F(x)=±n ^{T} g(x) (2)
In this equation, g(x) is the gradient of the data values (which are brightness values in the present embodiment) in the three-dimensional data set at point x. Because the function F(x) is the scalar product of the vectors n and g(x), the function becomes particularly large when the gradient extends in the direction of the normals to the surface. What this means is that, if it is assumed that the brightness values in the three-dimensional data set change sharply at the boundary surface of the structure to be segmented, then the function F(x) is particularly large if the normal to the surface is perpendicular to this boundary surface. In the present embodiment, it is assumed that the data values for the structure to be segmented are larger in the region of the boundary surface than the data values outside the structure. Hence, it is assumed that the gradient g(x) points into the structure to be segmented. The normal n to the surface on the other hand points outwards. The sign of the function F(x) in equation (2) is therefore selected in such a way in the present embodiment that function F(x) becomes positive in the case of a boundary as defined here. In other embodiments, the sign may also be so selected that, where the relative sizes of the data values in the region of the boundary surface are as mentioned above, the function F(x) is negative.
The candidate point {circumflex over (x)}_{i }is calculated from the following equation:
{circumflex over (x)} _{i} =x _{i} +δj _{i} n _{i } (3)
where j_{i }is that integer value of j for which the function defined by equation (1) is a minimum.
Once triangular surfaces or nodes have been displaced manually and a candidate point has been determined for each triangular surface on the surface of the deformable model, in step 105 the surface of the deformable model is matched to the candidate points found and to the manually displaced triangular surfaces or nodes. When this is done, the model is deformed in such a way that the so-called energy function
E=E _{ext} +αE _{int} +βE _{user } (4)
is a minimum. In this equation, E_{ext }is the external energy that moves the triangular surfaces in the direction of the candidate points determined in step 104, whereas E_{int }is the internal energy that acts to oppose any deformation of the network. The energy E_{user }is an energy that causes the model to deform in the direction of the nodes or triangular surfaces that are displaced by the user. The weighting factors α and β are typically selected in such a way that the three energies contribute in substantially equal proportions to the total energy.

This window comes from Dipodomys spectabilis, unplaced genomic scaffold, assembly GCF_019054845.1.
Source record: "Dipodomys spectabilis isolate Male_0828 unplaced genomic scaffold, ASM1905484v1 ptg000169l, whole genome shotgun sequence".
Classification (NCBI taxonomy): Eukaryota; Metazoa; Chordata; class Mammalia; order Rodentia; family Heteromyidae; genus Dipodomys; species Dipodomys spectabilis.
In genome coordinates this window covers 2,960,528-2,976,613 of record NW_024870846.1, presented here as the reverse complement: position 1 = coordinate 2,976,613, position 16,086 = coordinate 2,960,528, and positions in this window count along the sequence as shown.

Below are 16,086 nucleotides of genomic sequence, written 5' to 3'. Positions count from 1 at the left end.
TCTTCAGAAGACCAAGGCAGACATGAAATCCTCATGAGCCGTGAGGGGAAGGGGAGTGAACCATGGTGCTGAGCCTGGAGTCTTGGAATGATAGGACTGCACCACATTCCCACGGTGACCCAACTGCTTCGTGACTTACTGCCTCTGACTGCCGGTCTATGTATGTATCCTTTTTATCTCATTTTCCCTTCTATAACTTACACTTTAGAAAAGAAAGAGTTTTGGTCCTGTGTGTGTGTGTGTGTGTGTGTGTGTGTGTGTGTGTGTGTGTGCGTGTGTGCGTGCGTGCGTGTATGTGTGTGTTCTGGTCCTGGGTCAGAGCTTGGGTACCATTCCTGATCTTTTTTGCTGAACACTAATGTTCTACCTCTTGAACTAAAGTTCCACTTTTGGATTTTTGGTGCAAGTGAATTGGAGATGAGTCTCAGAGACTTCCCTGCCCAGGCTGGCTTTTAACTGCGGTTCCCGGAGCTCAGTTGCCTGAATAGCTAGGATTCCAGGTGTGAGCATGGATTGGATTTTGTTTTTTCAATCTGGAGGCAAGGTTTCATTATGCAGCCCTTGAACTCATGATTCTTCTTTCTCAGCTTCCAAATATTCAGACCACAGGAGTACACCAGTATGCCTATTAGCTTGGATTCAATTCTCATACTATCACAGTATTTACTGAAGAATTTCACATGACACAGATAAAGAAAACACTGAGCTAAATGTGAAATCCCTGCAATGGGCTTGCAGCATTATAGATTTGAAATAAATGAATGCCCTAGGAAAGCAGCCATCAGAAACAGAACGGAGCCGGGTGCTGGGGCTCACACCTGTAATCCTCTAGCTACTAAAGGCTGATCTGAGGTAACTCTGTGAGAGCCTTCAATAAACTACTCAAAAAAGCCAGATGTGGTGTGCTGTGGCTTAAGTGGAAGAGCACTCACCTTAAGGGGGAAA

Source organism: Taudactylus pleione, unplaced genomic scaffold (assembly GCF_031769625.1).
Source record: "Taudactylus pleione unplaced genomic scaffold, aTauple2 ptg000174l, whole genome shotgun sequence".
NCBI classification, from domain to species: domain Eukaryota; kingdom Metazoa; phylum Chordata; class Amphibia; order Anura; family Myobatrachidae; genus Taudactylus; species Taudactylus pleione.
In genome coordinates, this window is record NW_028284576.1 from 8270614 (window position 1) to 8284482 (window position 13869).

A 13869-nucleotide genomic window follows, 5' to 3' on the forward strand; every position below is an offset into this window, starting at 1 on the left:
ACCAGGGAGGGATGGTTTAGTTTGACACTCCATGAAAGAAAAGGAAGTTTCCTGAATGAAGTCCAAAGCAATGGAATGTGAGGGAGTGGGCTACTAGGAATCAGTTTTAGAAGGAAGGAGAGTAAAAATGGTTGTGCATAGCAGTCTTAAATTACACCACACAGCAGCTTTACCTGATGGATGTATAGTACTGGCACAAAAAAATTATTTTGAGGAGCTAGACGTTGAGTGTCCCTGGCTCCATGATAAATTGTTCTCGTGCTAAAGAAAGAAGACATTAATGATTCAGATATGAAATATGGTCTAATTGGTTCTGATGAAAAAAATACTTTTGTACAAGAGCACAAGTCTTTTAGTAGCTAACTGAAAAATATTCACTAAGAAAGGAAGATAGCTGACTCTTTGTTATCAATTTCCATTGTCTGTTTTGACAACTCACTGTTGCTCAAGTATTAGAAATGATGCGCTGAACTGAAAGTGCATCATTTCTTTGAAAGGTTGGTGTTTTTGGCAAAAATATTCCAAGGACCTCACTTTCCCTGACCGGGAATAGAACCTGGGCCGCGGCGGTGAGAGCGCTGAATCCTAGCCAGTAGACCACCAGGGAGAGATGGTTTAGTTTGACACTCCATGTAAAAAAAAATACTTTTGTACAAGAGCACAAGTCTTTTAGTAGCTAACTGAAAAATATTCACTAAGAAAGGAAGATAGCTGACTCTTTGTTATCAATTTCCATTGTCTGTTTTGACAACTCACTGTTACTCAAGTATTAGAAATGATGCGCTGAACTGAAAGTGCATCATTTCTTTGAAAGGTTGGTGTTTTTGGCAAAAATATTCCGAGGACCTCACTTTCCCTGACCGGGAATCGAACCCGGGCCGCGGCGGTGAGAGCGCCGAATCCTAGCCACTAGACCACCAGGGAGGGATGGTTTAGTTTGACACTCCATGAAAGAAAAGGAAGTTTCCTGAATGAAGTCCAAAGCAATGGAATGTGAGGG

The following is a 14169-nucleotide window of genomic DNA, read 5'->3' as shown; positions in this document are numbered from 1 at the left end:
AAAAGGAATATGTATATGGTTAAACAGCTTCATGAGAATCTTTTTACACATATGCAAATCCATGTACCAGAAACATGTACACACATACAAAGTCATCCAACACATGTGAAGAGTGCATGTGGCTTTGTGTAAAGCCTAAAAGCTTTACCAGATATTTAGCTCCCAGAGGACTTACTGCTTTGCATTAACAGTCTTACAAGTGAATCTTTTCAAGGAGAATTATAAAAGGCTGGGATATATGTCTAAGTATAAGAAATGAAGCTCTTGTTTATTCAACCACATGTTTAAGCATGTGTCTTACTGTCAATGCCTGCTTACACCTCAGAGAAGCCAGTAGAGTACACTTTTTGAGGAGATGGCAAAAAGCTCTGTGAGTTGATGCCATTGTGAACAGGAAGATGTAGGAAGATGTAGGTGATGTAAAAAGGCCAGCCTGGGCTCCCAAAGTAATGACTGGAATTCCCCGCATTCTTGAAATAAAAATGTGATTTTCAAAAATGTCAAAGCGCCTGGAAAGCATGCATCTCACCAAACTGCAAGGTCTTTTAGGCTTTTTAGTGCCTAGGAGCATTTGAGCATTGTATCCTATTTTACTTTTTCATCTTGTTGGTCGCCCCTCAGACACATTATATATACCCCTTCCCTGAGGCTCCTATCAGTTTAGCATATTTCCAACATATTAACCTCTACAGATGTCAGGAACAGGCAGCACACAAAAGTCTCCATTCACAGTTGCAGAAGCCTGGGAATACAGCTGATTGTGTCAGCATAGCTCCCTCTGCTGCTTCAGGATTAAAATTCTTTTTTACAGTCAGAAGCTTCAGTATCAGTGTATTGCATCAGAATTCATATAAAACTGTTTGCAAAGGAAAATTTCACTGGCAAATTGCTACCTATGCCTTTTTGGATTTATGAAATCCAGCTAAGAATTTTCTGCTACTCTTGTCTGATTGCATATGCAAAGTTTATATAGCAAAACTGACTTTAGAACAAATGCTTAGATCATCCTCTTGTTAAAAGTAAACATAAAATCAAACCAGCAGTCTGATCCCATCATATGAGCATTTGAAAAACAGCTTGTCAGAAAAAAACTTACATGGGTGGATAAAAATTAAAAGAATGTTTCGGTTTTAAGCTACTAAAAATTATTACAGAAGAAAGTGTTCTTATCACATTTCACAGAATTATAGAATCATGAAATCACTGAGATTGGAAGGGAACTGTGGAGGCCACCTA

What may be taken as the external energy is any quantity that becomes smaller as the deformable model approaches the structure defined by the candidate points. In the present embodiment, the external energy E_{ext }is defined by the following equation:
where the summing takes place over all the triangles. The weighting factor w_{i }is calculated from the following equation:
w _{i}=max{0,F({circumflex over (x)} _{i})−Dj _{i} ^{2}δ^{2}} (6)
According to equation (6), the weighting factor for candidate points {circumflex over (x)}_{i }that, with a high probability, are situated on the boundary surface of the structure to be segmented, i.e. that have a high F({circumflex over (x)}_{i}) value, and whose distance from the triangular surfaces is small, is larger than for other candidate points.
The internal energy E_{int }may be any quantity that becomes all the smaller the less the model is deformed. In the present embodiment, internal energy is calculated from the equation:
In this equation, V is the number of triangular surfaces in the model, s is a scaling factor, R is a rotation matrix and Δ_{ij }is the distance between two center points of two triangular surfaces in the original, undeformed model. The set N(i) contains the center points of those triangular surfaces that are adjacent to the triangular surface having the center point x_{i}. When energy is minimized for the first time under equation (4), s=1 and R is the unit matrix.
The energy E_{user }may be any term that becomes smaller as the deformable model is brought closer to the triangular surfaces or nodes that have been displaced, and that weights the contributions made by the individual triangular surfaces or nodes that have been displaced. In the present embodiment, the energy E_{user }is calculated from the following equation:
where the summing takes place over all the triangles that were altered manually in step 103 and {tilde over (x)}_{i }are the center points of these triangles. Multiplication by the weighting factors {tilde over (w)}_{i}=max{0,F({tilde over (x)}_{i})} causes greater allowance to be made for those triangular surfaces that were displaced by the user to a boundary surface of the structure to be segmented than for other triangular surfaces.